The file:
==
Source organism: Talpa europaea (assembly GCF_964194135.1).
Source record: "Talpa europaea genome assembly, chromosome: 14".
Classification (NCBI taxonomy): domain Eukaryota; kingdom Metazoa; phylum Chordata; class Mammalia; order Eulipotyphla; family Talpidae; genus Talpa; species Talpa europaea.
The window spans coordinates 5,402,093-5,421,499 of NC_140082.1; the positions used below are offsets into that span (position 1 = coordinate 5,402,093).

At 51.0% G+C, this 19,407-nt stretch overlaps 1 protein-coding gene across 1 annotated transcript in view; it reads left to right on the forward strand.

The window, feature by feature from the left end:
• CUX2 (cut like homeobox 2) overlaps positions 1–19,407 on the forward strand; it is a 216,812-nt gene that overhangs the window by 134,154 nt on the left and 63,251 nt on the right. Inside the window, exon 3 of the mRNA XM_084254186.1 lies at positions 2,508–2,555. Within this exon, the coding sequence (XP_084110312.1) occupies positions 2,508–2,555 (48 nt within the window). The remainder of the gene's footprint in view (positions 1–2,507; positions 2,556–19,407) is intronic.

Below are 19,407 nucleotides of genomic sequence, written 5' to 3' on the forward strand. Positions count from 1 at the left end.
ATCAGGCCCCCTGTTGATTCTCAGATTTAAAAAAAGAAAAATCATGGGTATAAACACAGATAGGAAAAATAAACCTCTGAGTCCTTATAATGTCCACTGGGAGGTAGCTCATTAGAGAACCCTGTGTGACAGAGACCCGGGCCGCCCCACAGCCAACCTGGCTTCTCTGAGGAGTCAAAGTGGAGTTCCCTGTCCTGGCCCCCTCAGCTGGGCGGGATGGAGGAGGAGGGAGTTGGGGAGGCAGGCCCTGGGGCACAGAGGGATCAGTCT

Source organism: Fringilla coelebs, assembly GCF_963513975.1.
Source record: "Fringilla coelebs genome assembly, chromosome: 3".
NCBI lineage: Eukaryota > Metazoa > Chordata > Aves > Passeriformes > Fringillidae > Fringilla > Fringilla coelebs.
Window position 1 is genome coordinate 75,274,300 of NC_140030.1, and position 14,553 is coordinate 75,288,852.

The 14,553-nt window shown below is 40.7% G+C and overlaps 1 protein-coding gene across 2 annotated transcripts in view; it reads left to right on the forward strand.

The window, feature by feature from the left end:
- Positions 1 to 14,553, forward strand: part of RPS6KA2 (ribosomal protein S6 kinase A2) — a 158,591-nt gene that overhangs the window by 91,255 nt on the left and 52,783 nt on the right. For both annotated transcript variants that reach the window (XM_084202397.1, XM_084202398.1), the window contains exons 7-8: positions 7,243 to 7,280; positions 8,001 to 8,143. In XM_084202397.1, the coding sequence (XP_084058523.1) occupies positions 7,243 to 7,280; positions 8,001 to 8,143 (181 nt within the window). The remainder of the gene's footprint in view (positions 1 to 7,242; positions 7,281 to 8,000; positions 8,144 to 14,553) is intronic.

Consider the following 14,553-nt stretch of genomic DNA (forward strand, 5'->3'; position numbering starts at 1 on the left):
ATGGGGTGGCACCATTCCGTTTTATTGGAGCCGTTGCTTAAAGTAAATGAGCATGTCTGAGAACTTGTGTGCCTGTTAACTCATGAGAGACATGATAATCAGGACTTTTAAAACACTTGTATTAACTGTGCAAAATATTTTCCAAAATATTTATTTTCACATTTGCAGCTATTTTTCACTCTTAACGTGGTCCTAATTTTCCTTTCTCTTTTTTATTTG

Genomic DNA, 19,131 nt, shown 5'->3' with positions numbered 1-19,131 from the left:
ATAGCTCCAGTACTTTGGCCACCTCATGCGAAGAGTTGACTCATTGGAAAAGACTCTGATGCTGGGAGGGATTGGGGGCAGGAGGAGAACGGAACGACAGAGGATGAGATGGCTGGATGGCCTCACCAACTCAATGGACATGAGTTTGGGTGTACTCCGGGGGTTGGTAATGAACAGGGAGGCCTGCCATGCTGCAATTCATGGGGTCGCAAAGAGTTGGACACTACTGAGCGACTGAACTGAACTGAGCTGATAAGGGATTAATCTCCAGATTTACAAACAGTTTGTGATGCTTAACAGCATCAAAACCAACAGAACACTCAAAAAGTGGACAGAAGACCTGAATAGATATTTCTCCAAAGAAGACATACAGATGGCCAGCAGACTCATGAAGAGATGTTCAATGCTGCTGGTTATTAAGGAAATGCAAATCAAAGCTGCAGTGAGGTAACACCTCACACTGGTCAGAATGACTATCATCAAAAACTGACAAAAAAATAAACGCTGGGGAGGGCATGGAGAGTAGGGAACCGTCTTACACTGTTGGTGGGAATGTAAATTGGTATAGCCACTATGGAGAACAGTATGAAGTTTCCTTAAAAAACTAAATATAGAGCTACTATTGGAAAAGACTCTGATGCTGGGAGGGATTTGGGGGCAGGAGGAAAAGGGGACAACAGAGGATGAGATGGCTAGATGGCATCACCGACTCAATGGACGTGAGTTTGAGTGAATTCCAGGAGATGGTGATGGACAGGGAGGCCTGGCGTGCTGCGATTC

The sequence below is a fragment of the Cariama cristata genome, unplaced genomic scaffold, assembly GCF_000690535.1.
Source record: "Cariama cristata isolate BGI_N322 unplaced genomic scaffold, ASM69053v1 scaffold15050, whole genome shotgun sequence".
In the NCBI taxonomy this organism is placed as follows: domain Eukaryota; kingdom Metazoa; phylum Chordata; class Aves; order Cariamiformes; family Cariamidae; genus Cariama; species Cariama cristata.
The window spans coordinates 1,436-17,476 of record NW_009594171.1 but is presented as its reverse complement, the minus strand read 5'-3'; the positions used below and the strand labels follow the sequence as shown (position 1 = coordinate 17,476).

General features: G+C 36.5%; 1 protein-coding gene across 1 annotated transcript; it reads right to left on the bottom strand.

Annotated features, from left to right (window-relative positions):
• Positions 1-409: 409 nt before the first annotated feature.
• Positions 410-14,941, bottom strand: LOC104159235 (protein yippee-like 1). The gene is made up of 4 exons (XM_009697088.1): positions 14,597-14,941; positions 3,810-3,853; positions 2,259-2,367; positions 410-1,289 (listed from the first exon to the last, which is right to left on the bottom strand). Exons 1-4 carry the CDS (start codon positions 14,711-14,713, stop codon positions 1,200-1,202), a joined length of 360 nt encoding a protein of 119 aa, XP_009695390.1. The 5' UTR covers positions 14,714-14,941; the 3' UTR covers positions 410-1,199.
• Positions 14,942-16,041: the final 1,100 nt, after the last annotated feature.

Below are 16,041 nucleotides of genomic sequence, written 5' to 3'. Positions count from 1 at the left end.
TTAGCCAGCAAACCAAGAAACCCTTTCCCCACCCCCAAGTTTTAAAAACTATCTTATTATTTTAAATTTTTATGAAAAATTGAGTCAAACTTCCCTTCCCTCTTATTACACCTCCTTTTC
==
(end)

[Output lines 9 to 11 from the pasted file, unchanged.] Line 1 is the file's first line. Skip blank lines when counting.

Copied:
ATCAGGCCCCCTGTTGATTCTCAGATTTAAAAAAAGAAAAATCATGGGTATAAACACAGATAGGAAAAATAAACCTCTGAGTCCTTATAATGTCCACTGGGAGGTAGCTCATTAGAGAACCCTGTGTGACAGAGACCCGGGCCGCCCCACAGCCAACCTGGCTTCTCTGAGGAGTCAAAGTGGAGTTCCCTGTCCTGGCCCCCTCAGCTGGGCGGGATGGAGGAGGAGGGAGTTGGGGAGGCAGGCCCTGGGGCACAGAGGGATCAGTCT

Source organism: Fringilla coelebs, assembly GCF_963513975.1.
Source record: "Fringilla coelebs genome assembly, chromosome: 3".